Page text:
Emerging Asia

Vietnam

Vietnam: Is the worst over?

With cases of COVID-19 in Vietnam falling sharply and the government easing restrictions, factories are starting to reopen, and the latest data suggest the worst is now over for the country’s manufacturing sector. However, with backlogs of work mounting up, disruption is likely to last for some time.

5 October 2021

Manufacturing PMIs (Sep.)

While regional PMIs showed that the disruption from large virus waves in the region is easing somewhat, unmet orders continue to pile up, meaning that the resulting shortages further down supply chains are set to remain for some time to come.

1 October 2021

Asian central banks in little rush to raise rates

Over the past month or so, the central banks of Korea, Pakistan and Sri Lanka have all raised interest rates, but we don’t think other countries will be in any rush to follow suit. There is certainly little to worry about on the inflation front. Pakistan, India and Sri Lanka are the only three countries where headline inflation is above 5% y/y. With GDP still well below potential in most parts of the region, underlying price pressures will remain subdued. Similarly, with the exception of Sri Lanka and Pakistan, where large current account deficits are putting downward pressure on currencies, external factors are unlikely to prompt central banks into hiking rates. Although the US Fed is likely to announce plans to taper its asset purchases later this year, large current account surpluses mean Asian economies are well placed to withstand any sudden shift in capital flows that tighter monetary policy in the US could trigger. Meanwhile, unlike in Korea, there is no sign elsewhere in Asia that low interest rates are fuelling a rise in financial risks. Credit growth has slowed in many countries, with policymakers in Indonesia and the Philippines encouraging commercial banks to lend more. Finally, most countries still have large output gaps, and with the virus continuing to cause significant economic disruption across the region, central banks will remain keen to support economic activity.

29 September 2021
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Vietnam GDP (Q3)

GDP data reveal that Vietnam paid a heavy economic price in efforts to control the virus this quarter, but monthly activity data at least suggest that the worst is over and that a recovery is now underway.

Rate cut in Thailand, Taiwan applies to join CPTPP

With the economy in the doldrums and deflation worries increasing, we think the Bank of Thailand will cut interest rates by a further 25bp at its meeting on Wednesday (most other analysts are expecting rates to stay on hold at 0.5%). Meanwhile, Taiwan followed China this week by applying to join the CPTPP. Taiwan’s entry would provide much less of a boost to existing members, but it would also be significantly less controversial.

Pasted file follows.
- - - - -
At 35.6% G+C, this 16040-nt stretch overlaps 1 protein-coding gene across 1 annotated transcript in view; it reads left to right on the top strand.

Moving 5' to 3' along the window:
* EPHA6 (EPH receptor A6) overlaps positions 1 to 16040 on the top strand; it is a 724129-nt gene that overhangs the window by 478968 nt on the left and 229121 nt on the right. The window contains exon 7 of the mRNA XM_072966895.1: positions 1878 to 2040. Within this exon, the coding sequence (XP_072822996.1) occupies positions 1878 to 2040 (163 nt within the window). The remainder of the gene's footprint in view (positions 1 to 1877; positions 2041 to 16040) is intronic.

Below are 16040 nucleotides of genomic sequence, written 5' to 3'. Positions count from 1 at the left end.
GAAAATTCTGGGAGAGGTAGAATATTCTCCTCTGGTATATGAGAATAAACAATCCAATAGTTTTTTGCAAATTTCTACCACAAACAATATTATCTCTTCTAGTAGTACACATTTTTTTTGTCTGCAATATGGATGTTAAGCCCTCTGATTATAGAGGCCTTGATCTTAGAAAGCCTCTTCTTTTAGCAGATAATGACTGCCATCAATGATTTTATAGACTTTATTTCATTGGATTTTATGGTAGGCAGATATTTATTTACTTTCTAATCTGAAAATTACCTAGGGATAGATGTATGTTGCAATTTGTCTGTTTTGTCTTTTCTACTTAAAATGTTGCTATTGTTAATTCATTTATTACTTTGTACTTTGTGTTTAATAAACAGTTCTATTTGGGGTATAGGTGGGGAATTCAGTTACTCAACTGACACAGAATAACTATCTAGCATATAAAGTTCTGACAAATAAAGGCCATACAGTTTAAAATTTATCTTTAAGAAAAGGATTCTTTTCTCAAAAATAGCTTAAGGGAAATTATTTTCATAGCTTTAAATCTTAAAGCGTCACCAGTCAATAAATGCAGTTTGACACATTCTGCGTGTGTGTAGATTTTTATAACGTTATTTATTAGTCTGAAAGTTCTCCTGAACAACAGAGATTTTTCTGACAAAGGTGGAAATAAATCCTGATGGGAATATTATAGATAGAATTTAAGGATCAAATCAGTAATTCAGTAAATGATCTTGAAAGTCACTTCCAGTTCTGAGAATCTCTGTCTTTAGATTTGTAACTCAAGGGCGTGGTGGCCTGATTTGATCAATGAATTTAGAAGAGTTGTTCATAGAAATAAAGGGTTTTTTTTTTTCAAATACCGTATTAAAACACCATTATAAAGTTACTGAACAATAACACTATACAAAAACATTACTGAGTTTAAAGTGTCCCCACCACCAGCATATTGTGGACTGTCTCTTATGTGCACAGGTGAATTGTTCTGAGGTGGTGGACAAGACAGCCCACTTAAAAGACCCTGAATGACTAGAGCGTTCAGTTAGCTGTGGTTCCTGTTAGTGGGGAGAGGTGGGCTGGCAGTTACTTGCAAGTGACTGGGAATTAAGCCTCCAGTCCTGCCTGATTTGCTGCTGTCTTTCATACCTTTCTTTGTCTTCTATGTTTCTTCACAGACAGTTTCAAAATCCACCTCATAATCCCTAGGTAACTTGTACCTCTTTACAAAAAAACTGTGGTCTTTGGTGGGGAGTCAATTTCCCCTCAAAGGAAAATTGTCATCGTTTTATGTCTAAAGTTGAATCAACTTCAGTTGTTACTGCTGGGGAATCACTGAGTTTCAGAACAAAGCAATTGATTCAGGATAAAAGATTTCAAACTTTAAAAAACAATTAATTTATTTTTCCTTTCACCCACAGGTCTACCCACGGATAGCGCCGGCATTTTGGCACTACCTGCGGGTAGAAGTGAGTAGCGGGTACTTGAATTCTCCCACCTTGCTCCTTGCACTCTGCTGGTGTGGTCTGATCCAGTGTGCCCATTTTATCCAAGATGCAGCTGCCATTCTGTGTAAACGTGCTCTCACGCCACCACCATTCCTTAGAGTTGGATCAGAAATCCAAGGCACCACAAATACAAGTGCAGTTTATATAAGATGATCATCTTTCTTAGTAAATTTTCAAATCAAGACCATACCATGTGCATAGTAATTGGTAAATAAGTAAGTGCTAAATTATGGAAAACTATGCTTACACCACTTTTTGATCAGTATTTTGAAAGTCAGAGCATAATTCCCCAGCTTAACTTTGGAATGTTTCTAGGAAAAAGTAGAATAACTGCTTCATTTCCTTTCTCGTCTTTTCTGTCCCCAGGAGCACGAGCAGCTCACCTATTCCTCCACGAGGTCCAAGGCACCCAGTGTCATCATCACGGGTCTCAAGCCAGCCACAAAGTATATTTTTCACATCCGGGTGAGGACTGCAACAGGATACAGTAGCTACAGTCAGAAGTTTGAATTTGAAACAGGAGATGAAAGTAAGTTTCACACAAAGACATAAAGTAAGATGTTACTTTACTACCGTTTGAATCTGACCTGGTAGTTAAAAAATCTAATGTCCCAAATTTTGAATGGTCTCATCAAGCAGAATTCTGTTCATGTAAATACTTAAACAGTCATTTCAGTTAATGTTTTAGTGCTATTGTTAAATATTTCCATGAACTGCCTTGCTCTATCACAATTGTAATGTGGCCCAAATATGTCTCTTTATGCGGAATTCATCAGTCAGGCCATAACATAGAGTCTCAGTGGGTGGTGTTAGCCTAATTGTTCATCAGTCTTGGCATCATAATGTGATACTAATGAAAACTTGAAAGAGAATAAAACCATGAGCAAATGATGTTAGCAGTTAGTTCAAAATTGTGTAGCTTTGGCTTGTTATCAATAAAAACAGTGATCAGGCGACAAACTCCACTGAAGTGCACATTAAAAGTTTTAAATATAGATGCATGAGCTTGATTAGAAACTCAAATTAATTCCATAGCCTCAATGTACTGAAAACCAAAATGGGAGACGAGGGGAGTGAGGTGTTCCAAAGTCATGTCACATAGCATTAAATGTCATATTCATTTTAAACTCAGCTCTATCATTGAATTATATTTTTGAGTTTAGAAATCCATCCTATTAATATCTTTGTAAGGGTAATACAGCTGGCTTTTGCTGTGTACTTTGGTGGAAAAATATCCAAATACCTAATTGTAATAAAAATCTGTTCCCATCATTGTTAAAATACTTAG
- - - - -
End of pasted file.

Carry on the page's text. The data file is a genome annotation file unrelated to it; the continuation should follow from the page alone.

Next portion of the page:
Encouraging signs in South East Asia

Virus outbreaks across South East Asia are in retreat. Having taken a severe hit from the most recent Delta wave, economic recoveries in the region should now resume. Falling virus cases and reopening should also help ease some of the supply-chain disruption caused by factory closures and workers having to quarantine.
We’re holding a week of online events from 27th September to accompany our special research series. Event details and registration here.

Manufacturing PMIs (Aug.)

Falling output indices in Korea and Taiwan suggest that the virus disruption in South East Asia is reverberating across the region. The end of supply chain shortages continues to slip further out of sight.

Exports won’t come to the rescue in H2

  • Q2 GDP data released over the past month or so did not show a repeat of the across-the-board rises in exports seen in previous quarters, but the external sector still proved an important prop to GDP in many places. Thailand’s economy unexpectedly grew last quarter, as an increase in goods exports more than made up for a slump in domestic demand. Strong external demand also went a long way in offsetting sharp falls in private consumption in Taiwan and Malaysia. However, this is unlikely to continue. Recent monthly trade data show that merchandise exports have started to level off. And with high virus cases and strict containment measures weighing heavily on domestic demand across large parts of the region, we have pencilled in large falls in GDP for Thailand, Indonesia and Vietnam this quarter. The poor outlook means monetary policy is likely to be loosened further. We think the Bank of Thailand will cut rates by 25bps in September. The central bank in the Philippines is also likely to loosen policy next month. While we don’t have cuts pencilled in elsewhere, there is a growing chance that other central banks will follow suit.

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